The ANC, after apparently spending R1 billion on its election campaign, came up with “advancing peoples’ power” as its slogan. This was unlikely to galvanise the professional black middle class.
The “sins of incumbency”, as ANC luminary Joel Netshitenze memorably called them, weighed heavily on the ANC. But they did so in 2014 as well, and the ANC managed to cling onto majorities. So what happened in between?
Drivers behind the ANC’s meltdown in 2016
There were a number of contentious issues around Zuma at the time of the local elections in August 2016.
Nine months earlier he had fired the respected Nhlanhla Nene as Finance Minister.
In March that year the country’s Constitutional Court made a damning ruling about Zuma’s handling of the report by the Public Protector who had found two years earlier that he benefited unduly from the R246 million the state had spent on the upgrades to his Nkandla homestead. The court said that the president had failed to uphold, defend and respect the Constitution as the supreme law of the land.
On top of this, six weeks before the election Zuma failed in his appeal – one of many he lost – in the country’s High Court, against a ruling that corruption charges against him be reinstated.
A few weeks before election day, we interviewed registered voters in Gauteng and asked them:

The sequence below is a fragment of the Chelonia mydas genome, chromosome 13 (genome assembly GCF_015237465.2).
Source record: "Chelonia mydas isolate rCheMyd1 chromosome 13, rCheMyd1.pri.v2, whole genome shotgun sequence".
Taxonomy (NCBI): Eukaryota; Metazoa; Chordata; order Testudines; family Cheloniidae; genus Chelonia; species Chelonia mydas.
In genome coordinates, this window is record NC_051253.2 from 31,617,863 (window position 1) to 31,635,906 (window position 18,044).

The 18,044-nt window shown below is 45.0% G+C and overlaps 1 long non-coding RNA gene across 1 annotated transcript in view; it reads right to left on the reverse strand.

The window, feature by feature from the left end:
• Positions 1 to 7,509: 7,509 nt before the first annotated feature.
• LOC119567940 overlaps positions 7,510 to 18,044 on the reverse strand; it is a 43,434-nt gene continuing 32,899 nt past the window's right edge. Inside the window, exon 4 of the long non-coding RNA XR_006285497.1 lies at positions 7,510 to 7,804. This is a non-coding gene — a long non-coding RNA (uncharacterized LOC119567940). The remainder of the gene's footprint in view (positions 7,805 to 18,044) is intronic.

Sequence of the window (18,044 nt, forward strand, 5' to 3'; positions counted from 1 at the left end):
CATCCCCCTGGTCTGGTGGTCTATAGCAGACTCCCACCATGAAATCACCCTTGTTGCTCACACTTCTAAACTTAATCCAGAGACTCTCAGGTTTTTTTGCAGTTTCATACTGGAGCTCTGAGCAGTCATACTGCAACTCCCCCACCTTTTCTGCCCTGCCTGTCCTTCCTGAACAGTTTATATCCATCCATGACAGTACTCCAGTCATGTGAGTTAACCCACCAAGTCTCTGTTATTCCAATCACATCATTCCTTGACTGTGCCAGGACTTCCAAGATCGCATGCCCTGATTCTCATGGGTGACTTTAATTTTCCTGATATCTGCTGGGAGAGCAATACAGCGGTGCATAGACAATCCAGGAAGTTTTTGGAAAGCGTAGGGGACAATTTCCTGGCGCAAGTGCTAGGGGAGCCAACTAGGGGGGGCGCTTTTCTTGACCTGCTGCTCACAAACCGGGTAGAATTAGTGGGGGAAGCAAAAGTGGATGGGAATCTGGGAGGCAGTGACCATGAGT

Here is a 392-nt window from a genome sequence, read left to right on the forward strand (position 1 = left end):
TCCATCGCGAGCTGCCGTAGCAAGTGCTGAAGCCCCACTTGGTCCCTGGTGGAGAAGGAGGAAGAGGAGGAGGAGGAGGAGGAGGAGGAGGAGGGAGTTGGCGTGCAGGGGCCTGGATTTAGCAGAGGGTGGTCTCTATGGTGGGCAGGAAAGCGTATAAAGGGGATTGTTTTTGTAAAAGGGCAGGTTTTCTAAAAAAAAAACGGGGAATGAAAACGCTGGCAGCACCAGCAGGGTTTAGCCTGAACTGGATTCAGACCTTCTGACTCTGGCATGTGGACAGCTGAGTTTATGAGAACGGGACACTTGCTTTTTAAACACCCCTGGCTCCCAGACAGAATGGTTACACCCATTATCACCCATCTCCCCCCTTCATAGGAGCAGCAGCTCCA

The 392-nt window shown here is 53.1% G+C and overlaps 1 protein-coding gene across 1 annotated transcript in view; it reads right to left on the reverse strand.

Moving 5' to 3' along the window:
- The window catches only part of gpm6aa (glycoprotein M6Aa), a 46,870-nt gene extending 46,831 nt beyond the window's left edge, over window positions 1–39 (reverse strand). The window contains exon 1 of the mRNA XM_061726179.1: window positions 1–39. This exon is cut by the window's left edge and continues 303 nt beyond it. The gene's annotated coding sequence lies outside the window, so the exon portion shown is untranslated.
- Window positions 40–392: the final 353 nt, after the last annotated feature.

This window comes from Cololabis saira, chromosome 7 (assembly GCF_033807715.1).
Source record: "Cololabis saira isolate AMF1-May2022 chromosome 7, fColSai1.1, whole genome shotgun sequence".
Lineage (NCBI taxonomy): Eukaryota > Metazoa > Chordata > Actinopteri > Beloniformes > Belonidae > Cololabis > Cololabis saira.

Please rate how large an effect, if any, each of the following issues has had on how you will vote in the next election?
The issues were:
• The firing of Nene;
• The Constitutional Court ruling on Nkandla; and
• The corruption charges against Zuma.
A five-point impact scale was offered: “no impact”, “not very much”, “unsure” (the mid-point), “some”, and “significant”.
Nene’s firing: While a quarter (23%) of respondents said this had not affected their decision of which party to vote for at all, firing Nene made 41% of voters at least re-think which party they would vote for.
Constitutional Court ruling on Nkandla: A fifth (20%) said this had not affected their party of choice, and 9% said “not very much”. Another 34% said it had “some” impact on their choice, and a further 20% said the impact was “significant”. This means that Nkandla had an impact on the voting choice of 54% of Gauteng respondents.